Elodoa Alaniz

10 Feb 2015

very interesting subject . Also appreciate most of all the responces and other ways of helping this persons..

Marian H.

15 Feb 2015

I can't believe this is even a question... do we ask how somebody with no legs walks around? Do we ask how a blind person manages to read? People with disabilities adapt and the lack of hands, alone, doesn't mean a person can't sign their name or make a mark. I'm sorry... this is just kind of insulting. This, with some of the other hotline questions the NNA is promoting lately make me seriously wonder about the quality and common sense of the people you're training. That's proven right in the few comments related to this question on Facebook (or the original page where the question was posted) where at least three CA notaries suggest or reference the use of Credible witnesses as a solution. Credible witnesses are used to assist with establishing identity and have nothing to do with this scenario. It's the quality of information and obvious l lack of adequate knowledge of NNA members I refused to renew my membership. I'm so glad NNA never did any of my notary training. Sorry guys... I know this may not sound very nice, but it is meant as a serious bit of constructive criticism.

Mr. J

04 Mar 2015

Marian H.... considering the serious lack of common sense in today's culture and society (which is unfortunately apparent even with many notaries), yes, people really do need to be spoon-fed such basic things.

Mesu

27 Mar 2015

Marian H I am just a common person surfing the net seeking data on business lawyers etc. I saw the question about "A Signer With No Hands". I already knew myself several of the suggestions, and saw a couple new ideas I did not know. You posted a question that went unanswered. "do we ask how somebody with no legs walks around?" I say yes we do. We not only ask them to walk, we seek ways to help them, not only to walk, but to run, play basketball, and do anything they so desire. The question that was originally asked did not deserve attack. It opened a subject that in some people opened minds. Reminders that people with no hands exist. If I can understand this, then maybe my mind not expands to remember someone I know with no hands, legs, eyes, etc. They are people. Ideas and reminders to all readers that we are a part of the picture and what we read from a site, a question, or a comment, is not limited to that sentence or statement. But as people we expand and grow. When we look at a situation with our mind and not our emotion, we open doors of possibility and everyone has an opportunity to grow. When we allow emotion to decide then we restrict expansion. I may not be saying this right as I have limited education, but I do not intend to attack, but I do not see the topic as "insulting", but instead just a topic of discussion and it beats silence. Thanks for the opportunity to think, Mesu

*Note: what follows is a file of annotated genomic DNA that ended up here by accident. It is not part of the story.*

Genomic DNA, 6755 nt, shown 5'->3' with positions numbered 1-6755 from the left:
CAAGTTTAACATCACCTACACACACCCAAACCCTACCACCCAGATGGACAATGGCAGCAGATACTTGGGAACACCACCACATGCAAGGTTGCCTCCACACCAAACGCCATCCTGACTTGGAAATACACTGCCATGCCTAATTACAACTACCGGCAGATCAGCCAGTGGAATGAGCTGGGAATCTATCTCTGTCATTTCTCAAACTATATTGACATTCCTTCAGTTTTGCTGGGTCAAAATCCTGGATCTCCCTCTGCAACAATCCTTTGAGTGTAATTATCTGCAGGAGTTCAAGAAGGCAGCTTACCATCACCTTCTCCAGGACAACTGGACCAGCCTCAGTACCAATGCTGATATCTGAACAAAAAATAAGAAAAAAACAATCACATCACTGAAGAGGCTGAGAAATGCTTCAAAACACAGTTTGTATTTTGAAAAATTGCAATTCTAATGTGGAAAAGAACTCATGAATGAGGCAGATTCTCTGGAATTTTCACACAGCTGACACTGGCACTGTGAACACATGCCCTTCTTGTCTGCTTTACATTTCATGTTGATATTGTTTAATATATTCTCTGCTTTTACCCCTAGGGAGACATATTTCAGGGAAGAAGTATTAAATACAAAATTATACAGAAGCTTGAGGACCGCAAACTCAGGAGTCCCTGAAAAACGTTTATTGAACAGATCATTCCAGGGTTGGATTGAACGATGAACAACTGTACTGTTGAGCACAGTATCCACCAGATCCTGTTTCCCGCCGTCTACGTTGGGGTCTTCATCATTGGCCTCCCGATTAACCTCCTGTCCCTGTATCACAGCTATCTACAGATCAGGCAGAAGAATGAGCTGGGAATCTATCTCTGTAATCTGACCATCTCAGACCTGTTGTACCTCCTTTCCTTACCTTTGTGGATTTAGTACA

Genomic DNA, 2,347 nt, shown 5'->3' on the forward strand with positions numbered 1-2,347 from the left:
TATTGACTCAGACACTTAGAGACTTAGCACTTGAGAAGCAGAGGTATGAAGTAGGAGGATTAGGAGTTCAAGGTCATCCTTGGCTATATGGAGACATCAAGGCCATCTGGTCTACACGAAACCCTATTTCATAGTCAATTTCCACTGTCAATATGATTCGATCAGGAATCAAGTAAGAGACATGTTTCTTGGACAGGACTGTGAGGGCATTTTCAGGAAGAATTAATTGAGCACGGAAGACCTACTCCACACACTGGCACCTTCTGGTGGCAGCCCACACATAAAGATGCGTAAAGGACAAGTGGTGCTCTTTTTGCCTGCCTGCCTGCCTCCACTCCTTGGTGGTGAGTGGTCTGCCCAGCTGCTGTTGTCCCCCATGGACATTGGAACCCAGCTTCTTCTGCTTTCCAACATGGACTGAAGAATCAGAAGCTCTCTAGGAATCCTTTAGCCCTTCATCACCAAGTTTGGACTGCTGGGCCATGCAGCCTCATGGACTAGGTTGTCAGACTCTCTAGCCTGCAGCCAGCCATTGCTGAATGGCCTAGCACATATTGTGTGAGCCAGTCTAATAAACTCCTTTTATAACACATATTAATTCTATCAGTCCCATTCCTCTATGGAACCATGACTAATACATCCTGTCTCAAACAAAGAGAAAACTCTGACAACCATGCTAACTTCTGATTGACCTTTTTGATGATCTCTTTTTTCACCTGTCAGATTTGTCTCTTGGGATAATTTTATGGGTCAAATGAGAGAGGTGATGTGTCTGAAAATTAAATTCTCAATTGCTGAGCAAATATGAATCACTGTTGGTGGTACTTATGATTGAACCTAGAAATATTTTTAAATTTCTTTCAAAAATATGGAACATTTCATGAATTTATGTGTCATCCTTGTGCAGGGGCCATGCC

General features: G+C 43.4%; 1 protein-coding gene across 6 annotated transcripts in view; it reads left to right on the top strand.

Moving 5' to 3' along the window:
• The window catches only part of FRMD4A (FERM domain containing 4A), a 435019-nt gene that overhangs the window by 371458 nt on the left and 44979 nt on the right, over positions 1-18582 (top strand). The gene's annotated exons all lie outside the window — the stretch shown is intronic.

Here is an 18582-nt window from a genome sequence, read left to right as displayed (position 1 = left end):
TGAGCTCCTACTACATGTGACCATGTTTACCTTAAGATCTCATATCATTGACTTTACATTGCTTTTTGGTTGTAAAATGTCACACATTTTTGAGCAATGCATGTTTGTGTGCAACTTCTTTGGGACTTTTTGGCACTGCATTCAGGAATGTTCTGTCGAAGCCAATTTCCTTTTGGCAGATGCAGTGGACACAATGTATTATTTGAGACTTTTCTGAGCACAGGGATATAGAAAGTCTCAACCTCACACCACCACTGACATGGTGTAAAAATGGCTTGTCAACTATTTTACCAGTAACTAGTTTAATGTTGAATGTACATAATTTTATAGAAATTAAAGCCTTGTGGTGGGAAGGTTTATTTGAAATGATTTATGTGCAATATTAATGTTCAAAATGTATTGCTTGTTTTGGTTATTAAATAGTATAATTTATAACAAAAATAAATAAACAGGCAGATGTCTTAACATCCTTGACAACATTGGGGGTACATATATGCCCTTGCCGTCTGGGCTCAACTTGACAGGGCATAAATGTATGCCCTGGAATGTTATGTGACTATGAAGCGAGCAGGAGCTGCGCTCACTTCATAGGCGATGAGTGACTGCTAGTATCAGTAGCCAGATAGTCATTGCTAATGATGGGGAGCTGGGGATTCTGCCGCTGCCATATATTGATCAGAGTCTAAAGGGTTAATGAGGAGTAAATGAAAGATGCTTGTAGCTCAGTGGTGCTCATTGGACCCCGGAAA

Jerry Lucas

24 Feb 2016

In Colorado, we can use a signature by proxy where a volunteer, other than the notary, can sign at the direction of the principal, in the presence of the notary. This is to accommodate a person unable to sign due to a physical disability. When offering services to the public, be sure to make reasonable accommodations to serve a person with a disability. There are federal and state laws against discrimination in places of public accommodation. I wrote an article on this topic on my Colorado Notary Blog, In my research of notary history, I read there was a time when tooth marks were used on documents. Probably when wax seals were used. Since politicians, Presidents and famous people sign so many signatures, they often use a signing machine, called an Autopen. See article on Wikipedia.

Larry Emsweller

07 May 2018

As long as person has been properly identified & is of sound mind, I accept any kind of mark the person is capable of, as long as it matches the mark in my notary journal.......most signatures cannot be read anyway.